Translation: Political conservatism, as an ideology synonymous with system justification, is related to the bias in the same way.
I remember a presentation at a conference I recently attended where the speaker was answering a question – someone asked him if people who did [certain practice that is not worth explaining] had the wrong idea. The speaker mulled this over for a second and said “well that depends. I wouldn’t say [name of person] is doing things wrong – look how much money it’s made him! But if he’s trying to improve the health and well-being of humans, then yes he’s doing it completely wrong.” This is more or less how I feel about conservativism. It’s not ‘wrong’, unless your goal is to make the world a healthier, happier, more equal place for your fellow creatures; if that is your goal then conservatism isn’t very good at doing that.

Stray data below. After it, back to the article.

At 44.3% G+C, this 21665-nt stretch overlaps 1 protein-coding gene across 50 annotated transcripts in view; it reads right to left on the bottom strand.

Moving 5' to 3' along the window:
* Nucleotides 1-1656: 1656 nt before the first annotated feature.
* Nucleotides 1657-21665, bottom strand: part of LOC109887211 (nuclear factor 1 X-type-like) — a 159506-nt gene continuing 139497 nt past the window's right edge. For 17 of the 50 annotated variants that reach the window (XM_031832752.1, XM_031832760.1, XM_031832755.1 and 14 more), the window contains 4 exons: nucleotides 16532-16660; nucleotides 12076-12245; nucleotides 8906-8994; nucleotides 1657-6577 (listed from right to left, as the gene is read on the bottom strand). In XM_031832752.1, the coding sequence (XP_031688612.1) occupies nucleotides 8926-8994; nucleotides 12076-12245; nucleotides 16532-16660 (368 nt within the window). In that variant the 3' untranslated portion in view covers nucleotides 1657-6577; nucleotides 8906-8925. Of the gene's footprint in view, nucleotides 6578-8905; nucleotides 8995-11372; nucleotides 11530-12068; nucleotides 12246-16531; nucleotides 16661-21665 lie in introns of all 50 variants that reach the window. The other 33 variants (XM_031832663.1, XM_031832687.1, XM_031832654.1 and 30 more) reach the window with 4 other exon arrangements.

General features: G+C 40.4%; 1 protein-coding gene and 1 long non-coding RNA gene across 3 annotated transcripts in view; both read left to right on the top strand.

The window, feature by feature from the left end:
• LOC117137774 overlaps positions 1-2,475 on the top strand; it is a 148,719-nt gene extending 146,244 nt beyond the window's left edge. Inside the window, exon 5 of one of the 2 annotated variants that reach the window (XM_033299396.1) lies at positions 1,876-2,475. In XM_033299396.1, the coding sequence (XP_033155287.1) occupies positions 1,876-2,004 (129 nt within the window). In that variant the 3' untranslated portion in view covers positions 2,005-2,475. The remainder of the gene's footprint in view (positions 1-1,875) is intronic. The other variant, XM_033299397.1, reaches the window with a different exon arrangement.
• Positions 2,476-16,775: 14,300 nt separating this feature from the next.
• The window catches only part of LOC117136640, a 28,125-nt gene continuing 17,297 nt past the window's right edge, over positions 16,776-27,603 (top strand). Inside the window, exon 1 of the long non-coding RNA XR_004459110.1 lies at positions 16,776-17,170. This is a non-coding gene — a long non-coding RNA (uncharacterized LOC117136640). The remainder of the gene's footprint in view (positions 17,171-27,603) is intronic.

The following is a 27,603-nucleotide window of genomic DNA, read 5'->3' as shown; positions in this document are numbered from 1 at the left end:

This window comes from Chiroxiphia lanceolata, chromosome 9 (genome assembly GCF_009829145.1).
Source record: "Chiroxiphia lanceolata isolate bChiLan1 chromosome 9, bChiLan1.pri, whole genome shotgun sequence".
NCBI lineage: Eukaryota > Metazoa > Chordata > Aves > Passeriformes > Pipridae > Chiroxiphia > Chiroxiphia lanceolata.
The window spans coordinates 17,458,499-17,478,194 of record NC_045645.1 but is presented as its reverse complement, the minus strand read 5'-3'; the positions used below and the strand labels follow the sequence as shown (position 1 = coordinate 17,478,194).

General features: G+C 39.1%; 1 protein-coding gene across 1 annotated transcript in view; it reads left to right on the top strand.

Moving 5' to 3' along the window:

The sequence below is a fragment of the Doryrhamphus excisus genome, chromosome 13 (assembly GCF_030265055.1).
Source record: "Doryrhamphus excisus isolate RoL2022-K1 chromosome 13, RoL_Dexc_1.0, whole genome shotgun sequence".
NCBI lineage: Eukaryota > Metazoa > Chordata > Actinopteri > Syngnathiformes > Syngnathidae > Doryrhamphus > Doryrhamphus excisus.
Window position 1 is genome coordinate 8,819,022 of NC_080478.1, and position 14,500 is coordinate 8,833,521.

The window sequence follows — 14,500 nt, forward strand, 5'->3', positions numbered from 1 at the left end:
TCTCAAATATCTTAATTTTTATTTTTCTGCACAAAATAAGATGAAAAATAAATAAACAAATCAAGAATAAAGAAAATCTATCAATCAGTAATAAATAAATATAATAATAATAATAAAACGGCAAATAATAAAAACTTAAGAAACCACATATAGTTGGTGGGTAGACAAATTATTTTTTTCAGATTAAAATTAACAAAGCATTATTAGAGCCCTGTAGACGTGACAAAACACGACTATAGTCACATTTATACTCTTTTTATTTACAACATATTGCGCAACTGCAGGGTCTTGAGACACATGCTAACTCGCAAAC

The authors, based on work they’d done in the past, identify political conservatism as an expression of system justification: providing moral and intellectual rationalization for resisting change (maintaining the status quo) and explaining away inequalities. Their contention, based on this work, is that the more conservative someone is, the more likely they are to exhibit the kind of biases seen when system justification pressure is high. They point to research that seems to illustrate this effect: